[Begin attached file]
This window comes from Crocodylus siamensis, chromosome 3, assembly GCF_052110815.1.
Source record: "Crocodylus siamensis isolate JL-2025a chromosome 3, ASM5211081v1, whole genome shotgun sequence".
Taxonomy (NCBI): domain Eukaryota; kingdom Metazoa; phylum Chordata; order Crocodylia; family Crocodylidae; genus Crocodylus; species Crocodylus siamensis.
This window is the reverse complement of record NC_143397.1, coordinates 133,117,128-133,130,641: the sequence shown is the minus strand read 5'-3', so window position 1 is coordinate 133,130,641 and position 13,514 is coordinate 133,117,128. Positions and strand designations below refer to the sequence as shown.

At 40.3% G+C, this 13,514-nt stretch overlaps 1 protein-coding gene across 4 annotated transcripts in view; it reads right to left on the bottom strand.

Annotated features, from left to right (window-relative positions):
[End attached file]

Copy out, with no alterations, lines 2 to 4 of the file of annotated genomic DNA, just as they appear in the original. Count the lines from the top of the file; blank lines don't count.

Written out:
Source record: "Crocodylus siamensis isolate JL-2025a chromosome 3, ASM5211081v1, whole genome shotgun sequence".
Taxonomy (NCBI): domain Eukaryota; kingdom Metazoa; phylum Chordata; order Crocodylia; family Crocodylidae; genus Crocodylus; species Crocodylus siamensis.
This window is the reverse complement of record NC_143397.1, coordinates 133,117,128-133,130,641: the sequence shown is the minus strand read 5'-3', so window position 1 is coordinate 133,130,641 and position 13,514 is coordinate 133,117,128. Positions and strand designations below refer to the sequence as shown.